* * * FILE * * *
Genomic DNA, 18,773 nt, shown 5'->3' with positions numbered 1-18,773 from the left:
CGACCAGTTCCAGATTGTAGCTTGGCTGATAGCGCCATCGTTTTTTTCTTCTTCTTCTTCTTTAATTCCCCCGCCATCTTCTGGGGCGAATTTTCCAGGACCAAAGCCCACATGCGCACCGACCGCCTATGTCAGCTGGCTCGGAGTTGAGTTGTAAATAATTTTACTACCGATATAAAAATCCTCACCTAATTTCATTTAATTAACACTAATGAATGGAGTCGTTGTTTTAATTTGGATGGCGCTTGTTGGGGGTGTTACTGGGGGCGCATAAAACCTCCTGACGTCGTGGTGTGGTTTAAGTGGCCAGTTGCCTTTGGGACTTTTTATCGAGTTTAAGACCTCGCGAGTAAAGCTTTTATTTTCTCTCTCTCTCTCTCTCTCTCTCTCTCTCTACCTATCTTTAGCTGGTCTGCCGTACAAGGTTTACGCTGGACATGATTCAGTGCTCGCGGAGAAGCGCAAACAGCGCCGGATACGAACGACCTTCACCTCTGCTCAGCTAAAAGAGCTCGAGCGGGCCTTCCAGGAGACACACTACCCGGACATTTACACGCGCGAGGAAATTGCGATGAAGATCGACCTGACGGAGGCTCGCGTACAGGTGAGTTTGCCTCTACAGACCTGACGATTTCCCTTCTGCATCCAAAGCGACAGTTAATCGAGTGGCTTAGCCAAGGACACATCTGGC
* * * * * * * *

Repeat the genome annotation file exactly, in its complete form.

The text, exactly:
Genomic DNA, 18,773 nt, shown 5'->3' with positions numbered 1-18,773 from the left:
CGACCAGTTCCAGATTGTAGCTTGGCTGATAGCGCCATCGTTTTTTTCTTCTTCTTCTTCTTTAATTCCCCCGCCATCTTCTGGGGCGAATTTTCCAGGACCAAAGCCCACATGCGCACCGACCGCCTATGTCAGCTGGCTCGGAGTTGAGTTGTAAATAATTTTACTACCGATATAAAAATCCTCACCTAATTTCATTTAATTAACACTAATGAATGGAGTCGTTGTTTTAATTTGGATGGCGCTTGTTGGGGGTGTTACTGGGGGCGCATAAAACCTCCTGACGTCGTGGTGTGGTTTAAGTGGCCAGTTGCCTTTGGGACTTTTTATCGAGTTTAAGACCTCGCGAGTAAAGCTTTTATTTTCTCTCTCTCTCTCTCTCTCTCTCTCTCTCTACCTATCTTTAGCTGGTCTGCCGTACAAGGTTTACGCTGGACATGATTCAGTGCTCGCGGAGAAGCGCAAACAGCGCCGGATACGAACGACCTTCACCTCTGCTCAGCTAAAAGAGCTCGAGCGGGCCTTCCAGGAGACACACTACCCGGACATTTACACGCGCGAGGAAATTGCGATGAAGATCGACCTGACGGAGGCTCGCGTACAGGTGAGTTTGCCTCTACAGACCTGACGATTTCCCTTCTGCATCCAAAGCGACAGTTAATCGAGTGGCTTAGCCAAGGACACATCTGGC